March 31, 2015
By Joe Maniscalco
New York, NY – This week, hard-pressed construction workers who have for years borne the brunt of widespread industry abuses, will be calling on the largest and most powerful lenders in the country to adopt new standards that could, if accepted, finally rein in bad contractors.
The unprecedented Washington, D.C. forum bringing together Laborer's Union of North America [LiUNA], with Mass Mutual, Cornerstone and other members of the construction lending industry on March 31, will closely look at the JDS Development project at 626 First Avenue in Manhattan, as an example of why change is needed.
Crucial financing provided by Mass Mutual, Cornerstone and other lenders allow high-end developers, including JDS Development, to pull off massive, multi-million-dollar construction projects. At the same time, however, those same developers share a long history of employing sub-contractors accused of some of the most heinous worker violations on record – everything from wage theft to sexual harassment on the job.
One such contractor – the Thomas Auringer family of companies – is facing a class action lawsuit by low-wage employees here in New York City, alleging systematic violation of minimum wage and overtime laws.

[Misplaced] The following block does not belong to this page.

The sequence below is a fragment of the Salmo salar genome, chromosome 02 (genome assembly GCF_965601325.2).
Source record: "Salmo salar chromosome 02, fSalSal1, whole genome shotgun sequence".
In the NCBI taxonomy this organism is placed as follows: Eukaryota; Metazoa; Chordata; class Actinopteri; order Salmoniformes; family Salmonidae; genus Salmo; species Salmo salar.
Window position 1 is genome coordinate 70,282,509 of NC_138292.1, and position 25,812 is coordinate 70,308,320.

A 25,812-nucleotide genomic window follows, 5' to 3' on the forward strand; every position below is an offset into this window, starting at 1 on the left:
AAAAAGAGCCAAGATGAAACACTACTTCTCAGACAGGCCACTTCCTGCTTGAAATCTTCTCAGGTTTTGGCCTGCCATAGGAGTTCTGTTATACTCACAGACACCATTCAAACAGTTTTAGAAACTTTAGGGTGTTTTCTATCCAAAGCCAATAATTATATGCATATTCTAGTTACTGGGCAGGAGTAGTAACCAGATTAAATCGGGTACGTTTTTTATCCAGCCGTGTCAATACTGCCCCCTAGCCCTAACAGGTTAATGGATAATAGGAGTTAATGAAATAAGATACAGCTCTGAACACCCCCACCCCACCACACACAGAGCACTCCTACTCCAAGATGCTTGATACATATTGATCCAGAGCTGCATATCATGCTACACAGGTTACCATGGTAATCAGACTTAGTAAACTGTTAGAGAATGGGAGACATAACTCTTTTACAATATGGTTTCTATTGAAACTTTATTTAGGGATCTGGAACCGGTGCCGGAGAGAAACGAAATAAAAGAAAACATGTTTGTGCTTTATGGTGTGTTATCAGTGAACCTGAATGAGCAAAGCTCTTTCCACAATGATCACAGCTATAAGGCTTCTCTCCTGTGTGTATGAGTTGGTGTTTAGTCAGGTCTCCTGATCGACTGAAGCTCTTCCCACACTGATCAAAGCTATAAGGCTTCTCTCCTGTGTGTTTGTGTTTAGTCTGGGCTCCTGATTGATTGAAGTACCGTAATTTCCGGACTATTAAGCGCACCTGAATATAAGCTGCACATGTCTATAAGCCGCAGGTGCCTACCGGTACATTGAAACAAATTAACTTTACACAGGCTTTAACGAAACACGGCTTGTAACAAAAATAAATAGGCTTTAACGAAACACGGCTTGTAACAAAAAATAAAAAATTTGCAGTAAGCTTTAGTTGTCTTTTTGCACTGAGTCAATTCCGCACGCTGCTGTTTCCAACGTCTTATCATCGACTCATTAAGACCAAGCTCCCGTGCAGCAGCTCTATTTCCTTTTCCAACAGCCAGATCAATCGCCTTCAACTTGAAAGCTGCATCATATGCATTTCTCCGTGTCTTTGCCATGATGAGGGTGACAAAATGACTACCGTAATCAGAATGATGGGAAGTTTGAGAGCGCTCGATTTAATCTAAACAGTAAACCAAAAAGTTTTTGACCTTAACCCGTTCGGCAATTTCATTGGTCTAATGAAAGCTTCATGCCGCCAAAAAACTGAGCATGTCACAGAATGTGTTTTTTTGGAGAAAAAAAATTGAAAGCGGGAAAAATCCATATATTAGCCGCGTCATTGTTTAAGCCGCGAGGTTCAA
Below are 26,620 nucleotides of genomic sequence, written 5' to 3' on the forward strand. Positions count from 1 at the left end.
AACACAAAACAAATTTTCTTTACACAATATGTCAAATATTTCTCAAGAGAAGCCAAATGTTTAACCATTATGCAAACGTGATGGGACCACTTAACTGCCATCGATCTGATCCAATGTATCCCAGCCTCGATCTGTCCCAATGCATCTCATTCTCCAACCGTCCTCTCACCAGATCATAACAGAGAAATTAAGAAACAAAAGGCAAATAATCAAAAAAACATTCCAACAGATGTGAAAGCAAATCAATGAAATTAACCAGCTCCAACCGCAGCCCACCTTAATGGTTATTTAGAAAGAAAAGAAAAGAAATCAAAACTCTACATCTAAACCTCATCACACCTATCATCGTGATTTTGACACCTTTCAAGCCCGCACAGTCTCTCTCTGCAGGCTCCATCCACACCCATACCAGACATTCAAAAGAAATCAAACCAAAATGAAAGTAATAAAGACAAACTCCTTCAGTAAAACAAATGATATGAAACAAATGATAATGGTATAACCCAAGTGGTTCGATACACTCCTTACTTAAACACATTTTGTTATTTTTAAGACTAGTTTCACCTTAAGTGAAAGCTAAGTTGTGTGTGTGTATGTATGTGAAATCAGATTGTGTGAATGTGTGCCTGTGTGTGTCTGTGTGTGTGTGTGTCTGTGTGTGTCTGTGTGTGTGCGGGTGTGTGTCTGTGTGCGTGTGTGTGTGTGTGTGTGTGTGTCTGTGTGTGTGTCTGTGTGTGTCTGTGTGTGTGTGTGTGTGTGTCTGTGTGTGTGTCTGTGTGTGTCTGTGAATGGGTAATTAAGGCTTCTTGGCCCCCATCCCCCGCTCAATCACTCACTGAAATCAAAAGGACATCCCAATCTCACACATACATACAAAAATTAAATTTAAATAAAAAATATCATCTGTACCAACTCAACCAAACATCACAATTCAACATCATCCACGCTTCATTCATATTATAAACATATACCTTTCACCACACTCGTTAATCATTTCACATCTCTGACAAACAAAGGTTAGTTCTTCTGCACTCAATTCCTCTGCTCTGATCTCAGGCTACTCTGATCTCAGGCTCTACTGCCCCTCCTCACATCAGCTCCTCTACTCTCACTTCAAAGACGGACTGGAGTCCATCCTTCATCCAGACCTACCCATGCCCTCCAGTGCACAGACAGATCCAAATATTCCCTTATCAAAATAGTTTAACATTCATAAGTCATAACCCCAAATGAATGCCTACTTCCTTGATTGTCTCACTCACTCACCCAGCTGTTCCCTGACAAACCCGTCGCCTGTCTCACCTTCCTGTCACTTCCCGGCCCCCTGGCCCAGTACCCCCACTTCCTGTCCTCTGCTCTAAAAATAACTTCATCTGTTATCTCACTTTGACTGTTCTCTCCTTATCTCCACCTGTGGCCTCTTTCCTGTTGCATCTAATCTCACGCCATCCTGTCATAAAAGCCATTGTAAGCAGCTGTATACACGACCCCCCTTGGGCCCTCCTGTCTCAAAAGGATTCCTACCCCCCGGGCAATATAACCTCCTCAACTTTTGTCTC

"We think that once people recognize that the issues go a lot deeper than union versus non-union, they will be spurred into action," Erin Hutson, LiUNA director of corporate affairs, told LaborPress.
Abused workers who have allegedly suffered at the hands unscrupulous contractors have already appealed to the City of New York, elected officials and the public, to back industry changes. But this is the first time they will have an opportunity to directly call on the biggest lenders in the industry for help.
"Most people still haven't heard about what's going on," Hutson added. "Our hope is that through education, there will be support for new industry standards."
According to supporters, the model for new responsible lending — one that protects workers from wage theft, fraud and other NLRB [National Labor Relations Board] violations — consists of a single page, and could be written directly into new loan agreements immediately.
Nevertheless, to be truly effective, support from the biggest players in the lending construction industry including Mass Mutual and Cornerstone, is needed in order to preclude unscrupulous contractors from trying to secure loans from non-participating lenders.
"We have to start at the top, or else contractors will just go down the block," Hutson said.